Sweet electric blues from Albert King – recorded with some great full production, in a burning Memphis style that's got plenty of soul in the mix as well! The set's got a quality level that takes it past some of the cliche-ridden blues of the time – really soulful overall, with a sound that comes straight from the heart, and avoids any of the easy tricks that could mar such a session – proof that music like this could really sparkle in the hands of Stax Records – especially when the backing instrumentation features The Bar-Kays and Memphis Horns! Titles include "High Cost Of Loving", "Little Brother", "I'll Play The Blues For You (parts 1 & 2)", "Breaking Up Somebody's Home", "Angel Of Mercy", and "I'll Be Doggone". CD features four previously unissued bonus tracks – "Albert's Stomp", "I Need A Love", "Don't Burn Down The Bridge (alt)", and "I'll Play The Blues For You (alt)". CD
Hardly the surf album you might expect from the title – although the set is a killer batch of guitar instrumentals – with more than enough power to blow any west coast groups right off the beach! At this early point in his career, Freddie King is way more than just a blues guitarist, and his style here was a definite precursor to funk – hard, heavy, and with the kinds of little tricks that would be taken up a lot by other players in the funky 45 era. The recording quality is great, and really brings out the deeper tones in King's instrument – creating a great link between the earlier T Bone Walker generation, and lots of heavy guitarists to come. Tracks are all nice, and titles include "San Ho Zay", "Side Tracked", "Wash Out", "In The Open", "Heads Up", "Just Pickin", and "Swooshy". LP, Vinyl record album
Two years might be a short time for any artist to be in their "prime" – but the quality of these sides is so strong, they've supported the reputation of Furry Lewis for many many years! The set features wonderful low-key material recorded for 78s in the years 1927 and 1928 – all with Lewis on acoustic guitar, but working with an even greater emphasis on his voice – which has all these amazing inflections that so many other singers would copy over the years. Titles include Furry's classic two part "Kassie Jones" – plus "Jellyroll", "Why Don't You Come Home Blues", "Good Looking Girl Blues", "Mistreatin Mama", "Furry's Blues", "I Will Turn Your Money Green", and "Cannonball Blues". LP, Vinyl record album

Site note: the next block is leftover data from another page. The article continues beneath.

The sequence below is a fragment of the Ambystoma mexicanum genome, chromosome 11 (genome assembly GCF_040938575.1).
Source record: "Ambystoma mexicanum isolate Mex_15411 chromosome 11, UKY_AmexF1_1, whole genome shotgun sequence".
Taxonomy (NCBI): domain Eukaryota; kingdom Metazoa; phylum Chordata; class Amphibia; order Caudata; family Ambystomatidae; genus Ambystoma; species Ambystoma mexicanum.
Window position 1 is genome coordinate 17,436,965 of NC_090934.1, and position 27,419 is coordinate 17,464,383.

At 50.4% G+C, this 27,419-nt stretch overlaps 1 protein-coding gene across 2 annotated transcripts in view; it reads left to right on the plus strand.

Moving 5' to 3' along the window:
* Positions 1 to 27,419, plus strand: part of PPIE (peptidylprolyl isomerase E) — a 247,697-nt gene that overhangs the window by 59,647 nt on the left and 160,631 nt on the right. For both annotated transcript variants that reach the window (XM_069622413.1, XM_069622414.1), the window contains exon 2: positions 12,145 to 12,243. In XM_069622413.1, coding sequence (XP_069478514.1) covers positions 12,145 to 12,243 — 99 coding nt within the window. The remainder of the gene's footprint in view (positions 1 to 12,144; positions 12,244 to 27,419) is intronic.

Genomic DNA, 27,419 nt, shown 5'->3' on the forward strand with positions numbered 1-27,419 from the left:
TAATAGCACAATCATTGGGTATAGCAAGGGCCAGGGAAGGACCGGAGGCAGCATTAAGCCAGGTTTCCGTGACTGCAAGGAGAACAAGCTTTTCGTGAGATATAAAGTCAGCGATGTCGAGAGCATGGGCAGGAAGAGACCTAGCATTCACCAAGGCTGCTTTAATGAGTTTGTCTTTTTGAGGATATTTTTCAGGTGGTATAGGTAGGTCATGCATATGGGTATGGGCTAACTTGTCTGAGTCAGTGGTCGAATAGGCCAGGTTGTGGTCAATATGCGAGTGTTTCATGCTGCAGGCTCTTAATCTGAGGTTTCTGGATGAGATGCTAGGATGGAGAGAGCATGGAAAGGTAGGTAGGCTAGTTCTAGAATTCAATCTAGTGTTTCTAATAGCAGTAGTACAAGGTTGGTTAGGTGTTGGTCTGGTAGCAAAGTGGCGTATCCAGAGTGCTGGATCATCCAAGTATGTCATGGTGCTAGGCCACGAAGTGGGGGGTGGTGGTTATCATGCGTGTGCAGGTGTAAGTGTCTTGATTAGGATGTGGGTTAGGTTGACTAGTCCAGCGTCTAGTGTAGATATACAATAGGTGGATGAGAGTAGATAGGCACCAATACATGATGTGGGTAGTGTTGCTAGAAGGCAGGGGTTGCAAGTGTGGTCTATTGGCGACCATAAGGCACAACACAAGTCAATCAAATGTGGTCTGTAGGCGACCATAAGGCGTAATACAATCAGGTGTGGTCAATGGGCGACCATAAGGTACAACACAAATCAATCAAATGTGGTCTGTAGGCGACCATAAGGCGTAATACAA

Classic work by one of the first and greatest harmonica players on the Chicago scene of the postwar years – the amazing Snooky Pryor, a player who took the humble instrument to territory that rivals that of the tenor or alto saxophone! Most numbers here have acoustic accompaniment on guitar and piano – and a rough-edged, back-room quality that's grittier than even the better-known Windy City work of the time – much more underground than work on Chess or Vee Jay. Titles include "Snooky & Moody's Boogie", "Telephone Blues", "Boogy Fool", "Hold Me In Your Arms", "Stop The Train Conductor", "Real Fine Boogie", and "Eighty Nine Ten". CD
Howlin Wolf is really getting into his thing here – tightening it up a bit from his earliest years at Chess, and moving into a groove that would forever make him one of the key artists to record for the label! The raspy, rootsy feel of earlier years is still in place – but the recording quality's a bit better, and the tunes have a more unified feel – thanks partly to some classic compositions from Willie Dixon, whose work makes up a very big part of the album! Tunes were recorded between the years 1959 to 1962, and brought together for the record – and titles include "Shake For Me", "Spoonful", "Going Down Slow", "Down In The Bottom", "Wang Dang Doodle", "Red Rooster", and "Tell Me". LP, Vinyl record album
Jimmy Reed —
Found Love ... LP Vee Jay, Late 50s. New Copy (reissue)...
Just Sold Out!
Seminal work from the legendary Jimmy Reed – spare and bluesy numbers that were some of the best work coming out of Chicago at the time! There's a snapping quality to the rhythms here that was a keen inspiration to generations of better-known artists – and in a way, it's amazing to go back to these originals to hear how spare and earthy Jimmy's original recordings were. Titles include "Big Boss Man", "Found Love", "Meet Me", "Hush Hush", "I'm Nervous", "Going By The River (parts 1 & 2)", and "Come Love". LP, Vinyl record album